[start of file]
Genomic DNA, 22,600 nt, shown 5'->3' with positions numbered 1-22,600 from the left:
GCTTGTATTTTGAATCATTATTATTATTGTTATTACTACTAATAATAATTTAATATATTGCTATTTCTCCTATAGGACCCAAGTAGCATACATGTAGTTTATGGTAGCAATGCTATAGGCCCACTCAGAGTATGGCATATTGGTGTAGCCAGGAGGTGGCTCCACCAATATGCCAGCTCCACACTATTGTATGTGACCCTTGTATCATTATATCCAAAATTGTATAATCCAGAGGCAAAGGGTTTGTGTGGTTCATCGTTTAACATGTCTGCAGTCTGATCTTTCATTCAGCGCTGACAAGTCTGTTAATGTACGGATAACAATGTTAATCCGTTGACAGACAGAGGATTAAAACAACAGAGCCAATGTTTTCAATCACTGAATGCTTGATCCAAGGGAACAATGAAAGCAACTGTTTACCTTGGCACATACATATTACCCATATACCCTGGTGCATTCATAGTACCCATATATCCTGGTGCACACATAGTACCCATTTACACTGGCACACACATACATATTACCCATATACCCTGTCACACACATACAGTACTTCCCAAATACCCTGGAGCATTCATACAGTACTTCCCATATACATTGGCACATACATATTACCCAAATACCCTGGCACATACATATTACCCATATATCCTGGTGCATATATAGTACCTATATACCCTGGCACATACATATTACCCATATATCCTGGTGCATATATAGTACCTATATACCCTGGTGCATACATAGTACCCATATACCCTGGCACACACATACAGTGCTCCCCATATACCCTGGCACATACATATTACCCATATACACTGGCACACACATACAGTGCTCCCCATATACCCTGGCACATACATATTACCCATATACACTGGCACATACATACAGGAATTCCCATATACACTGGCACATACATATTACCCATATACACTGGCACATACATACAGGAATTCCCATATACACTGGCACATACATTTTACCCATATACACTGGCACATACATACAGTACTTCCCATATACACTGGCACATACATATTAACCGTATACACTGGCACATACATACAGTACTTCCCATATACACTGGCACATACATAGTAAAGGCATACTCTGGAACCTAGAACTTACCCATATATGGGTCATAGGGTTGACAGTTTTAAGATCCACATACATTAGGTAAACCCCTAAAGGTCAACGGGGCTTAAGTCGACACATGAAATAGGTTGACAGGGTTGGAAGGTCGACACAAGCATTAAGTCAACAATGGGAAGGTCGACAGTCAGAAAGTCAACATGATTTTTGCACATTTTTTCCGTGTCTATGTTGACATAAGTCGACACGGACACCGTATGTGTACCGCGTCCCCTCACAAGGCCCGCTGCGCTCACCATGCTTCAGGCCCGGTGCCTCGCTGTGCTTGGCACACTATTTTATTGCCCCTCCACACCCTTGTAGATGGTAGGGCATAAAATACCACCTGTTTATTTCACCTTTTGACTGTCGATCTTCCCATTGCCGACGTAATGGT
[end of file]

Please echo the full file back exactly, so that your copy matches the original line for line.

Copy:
Genomic DNA, 22,600 nt, shown 5'->3' with positions numbered 1-22,600 from the left:
GCTTGTATTTTGAATCATTATTATTATTGTTATTACTACTAATAATAATTTAATATATTGCTATTTCTCCTATAGGACCCAAGTAGCATACATGTAGTTTATGGTAGCAATGCTATAGGCCCACTCAGAGTATGGCATATTGGTGTAGCCAGGAGGTGGCTCCACCAATATGCCAGCTCCACACTATTGTATGTGACCCTTGTATCATTATATCCAAAATTGTATAATCCAGAGGCAAAGGGTTTGTGTGGTTCATCGTTTAACATGTCTGCAGTCTGATCTTTCATTCAGCGCTGACAAGTCTGTTAATGTACGGATAACAATGTTAATCCGTTGACAGACAGAGGATTAAAACAACAGAGCCAATGTTTTCAATCACTGAATGCTTGATCCAAGGGAACAATGAAAGCAACTGTTTACCTTGGCACATACATATTACCCATATACCCTGGTGCATTCATAGTACCCATATATCCTGGTGCACACATAGTACCCATTTACACTGGCACACACATACATATTACCCATATACCCTGTCACACACATACAGTACTTCCCAAATACCCTGGAGCATTCATACAGTACTTCCCATATACATTGGCACATACATATTACCCAAATACCCTGGCACATACATATTACCCATATATCCTGGTGCATATATAGTACCTATATACCCTGGCACATACATATTACCCATATATCCTGGTGCATATATAGTACCTATATACCCTGGTGCATACATAGTACCCATATACCCTGGCACACACATACAGTGCTCCCCATATACCCTGGCACATACATATTACCCATATACACTGGCACACACATACAGTGCTCCCCATATACCCTGGCACATACATATTACCCATATACACTGGCACATACATACAGGAATTCCCATATACACTGGCACATACATATTACCCATATACACTGGCACATACATACAGGAATTCCCATATACACTGGCACATACATTTTACCCATATACACTGGCACATACATACAGTACTTCCCATATACACTGGCACATACATATTAACCGTATACACTGGCACATACATACAGTACTTCCCATATACACTGGCACATACATAGTAAAGGCATACTCTGGAACCTAGAACTTACCCATATATGGGTCATAGGGTTGACAGTTTTAAGATCCACATACATTAGGTAAACCCCTAAAGGTCAACGGGGCTTAAGTCGACACATGAAATAGGTTGACAGGGTTGGAAGGTCGACACAAGCATTAAGTCAACAATGGGAAGGTCGACAGTCAGAAAGTCAACATGATTTTTGCACATTTTTTCCGTGTCTATGTTGACATAAGTCGACACGGACACCGTATGTGTACCGCGTCCCCTCACAAGGCCCGCTGCGCTCACCATGCTTCAGGCCCGGTGCCTCGCTGTGCTTGGCACACTATTTTATTGCCCCTCCACACCCTTGTAGATGGTAGGGCATAAAATACCACCTGTTTATTTCACCTTTTGACTGTCGATCTTCCCATTGCCGACGTAATGGT